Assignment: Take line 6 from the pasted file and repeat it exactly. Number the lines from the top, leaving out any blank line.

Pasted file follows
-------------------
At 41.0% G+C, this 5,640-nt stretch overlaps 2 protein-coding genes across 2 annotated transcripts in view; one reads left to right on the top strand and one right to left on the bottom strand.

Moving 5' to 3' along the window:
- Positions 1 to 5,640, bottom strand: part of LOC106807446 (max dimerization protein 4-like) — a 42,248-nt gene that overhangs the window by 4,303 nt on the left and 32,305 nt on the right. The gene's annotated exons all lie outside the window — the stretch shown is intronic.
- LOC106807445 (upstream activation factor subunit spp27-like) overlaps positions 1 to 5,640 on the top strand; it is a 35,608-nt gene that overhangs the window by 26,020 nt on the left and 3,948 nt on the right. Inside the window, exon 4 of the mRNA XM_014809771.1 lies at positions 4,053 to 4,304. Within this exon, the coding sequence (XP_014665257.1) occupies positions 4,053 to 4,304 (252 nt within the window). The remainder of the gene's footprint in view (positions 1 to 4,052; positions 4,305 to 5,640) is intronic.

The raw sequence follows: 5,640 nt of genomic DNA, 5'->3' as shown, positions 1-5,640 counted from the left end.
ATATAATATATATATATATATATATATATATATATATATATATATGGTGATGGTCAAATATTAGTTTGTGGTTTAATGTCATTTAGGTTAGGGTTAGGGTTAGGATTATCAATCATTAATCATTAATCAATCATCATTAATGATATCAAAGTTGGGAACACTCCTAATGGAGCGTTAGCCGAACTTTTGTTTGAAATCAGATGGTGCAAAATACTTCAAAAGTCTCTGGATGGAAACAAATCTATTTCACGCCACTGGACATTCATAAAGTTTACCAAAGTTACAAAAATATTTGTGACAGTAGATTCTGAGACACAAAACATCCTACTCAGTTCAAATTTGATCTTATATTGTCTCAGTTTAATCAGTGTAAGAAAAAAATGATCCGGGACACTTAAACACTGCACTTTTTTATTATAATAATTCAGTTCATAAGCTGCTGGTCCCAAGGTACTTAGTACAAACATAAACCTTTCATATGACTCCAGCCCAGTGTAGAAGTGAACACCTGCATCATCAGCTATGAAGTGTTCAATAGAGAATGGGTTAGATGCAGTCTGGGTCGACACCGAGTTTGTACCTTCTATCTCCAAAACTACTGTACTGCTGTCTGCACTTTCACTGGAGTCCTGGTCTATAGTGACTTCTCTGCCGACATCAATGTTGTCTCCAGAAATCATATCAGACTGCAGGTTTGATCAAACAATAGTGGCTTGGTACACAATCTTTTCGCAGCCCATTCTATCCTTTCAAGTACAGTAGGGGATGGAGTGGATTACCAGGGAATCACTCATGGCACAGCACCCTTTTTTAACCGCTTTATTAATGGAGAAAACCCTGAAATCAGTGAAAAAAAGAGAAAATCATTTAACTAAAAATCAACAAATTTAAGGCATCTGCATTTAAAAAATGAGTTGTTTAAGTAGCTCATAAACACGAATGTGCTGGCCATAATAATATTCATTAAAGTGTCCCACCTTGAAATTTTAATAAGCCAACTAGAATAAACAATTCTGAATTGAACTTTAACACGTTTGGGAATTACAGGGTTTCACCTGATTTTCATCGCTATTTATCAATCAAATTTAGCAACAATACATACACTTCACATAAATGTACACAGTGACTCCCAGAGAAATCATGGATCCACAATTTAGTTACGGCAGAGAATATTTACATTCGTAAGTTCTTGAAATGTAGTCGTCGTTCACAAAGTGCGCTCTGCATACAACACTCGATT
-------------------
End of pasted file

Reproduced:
ATATAATATATATATATATATATATATATATATATATATATATATGGTGATGGTCAAATATTAGTTTGTGGTTTAATGTCATTTAGGTTAGGGTTAGGGTTAGGATTATCAATCATTAATCATTAATCAATCATCATTAATGATATCAAAGTTGGGAACACTCCTAATGGAGCGTTAGCCGAACTTTTGTTTGAAATCAGATGGTGCAAAATACTTCAAAAGTCTCTGGATGGAAACAAATCTATTTCACGCCACTGGACATTCATAAAGTTTACCAAAGTTACAAAAATATTTGTGACAGTAGATTCTGAGACACAAAACATCCTACTCAGTTCAAATTTGATCTTATATTGTCTCAGTTTAATCAGTGTAAGAAAAAAATGATCCGGGACACTTAAACACTGCACTTTTTTATTATAATAATTCAGTTCATAAGCTGCTGGTCCCAAGGTACTTAGTACAAACATAAACCTTTCATATGACTCCAGCCCAGTGTAGAAGTGAACACCTGCATCATCAGCTATGAAGTGTTCAATAGAGAATGGGTTAGATGCAGTCTGGGTCGACACCGAGTTTGTACCTTCTATCTCCAAAACTACTGTACTGCTGTCTGCACTTTCACTGGAGTCCTGGTCTATAGTGACTTCTCTGCCGACATCAATGTTGTCTCCAGAAATCATATCAGACTGCAGGTTTGATCAAACAATAGTGGCTTGGTACACAATCTTTTCGCAGCCCATTCTATCCTTTCAAGTACAGTAGGGGATGGAGTGGATTACCAGGGAATCACTCATGGCACAGCACCCTTTTTTAACCGCTTTATTAATGGAGAAAACCCTGAAATCAGTGAAAAAAAGAGAAAATCATTTAACTAAAAATCAACAAATTTAAGGCATCTGCATTTAAAAAATGAGTTGTTTAAGTAGCTCATAAACACGAATGTGCTGGCCATAATAATATTCATTAAAGTGTCCCACCTTGAAATTTTAATAAGCCAACTAGAATAAACAATTCTGAATTGAACTTTAACACGTTTGGGAATTACAGGGTTTCACCTGATTTTCATCGCTATTTATCAATCAAATTTAGCAACAATACATACACTTCACATAAATGTACACAGTGACTCCCAGAGAAATCATGGATCCACAATTTAGTTACGGCAGAGAATATTTACATTCGTAAGTTCTTGAAATGTAGTCGTCGTTCACAAAGTGCGCTCTGCATACAACACTCGATT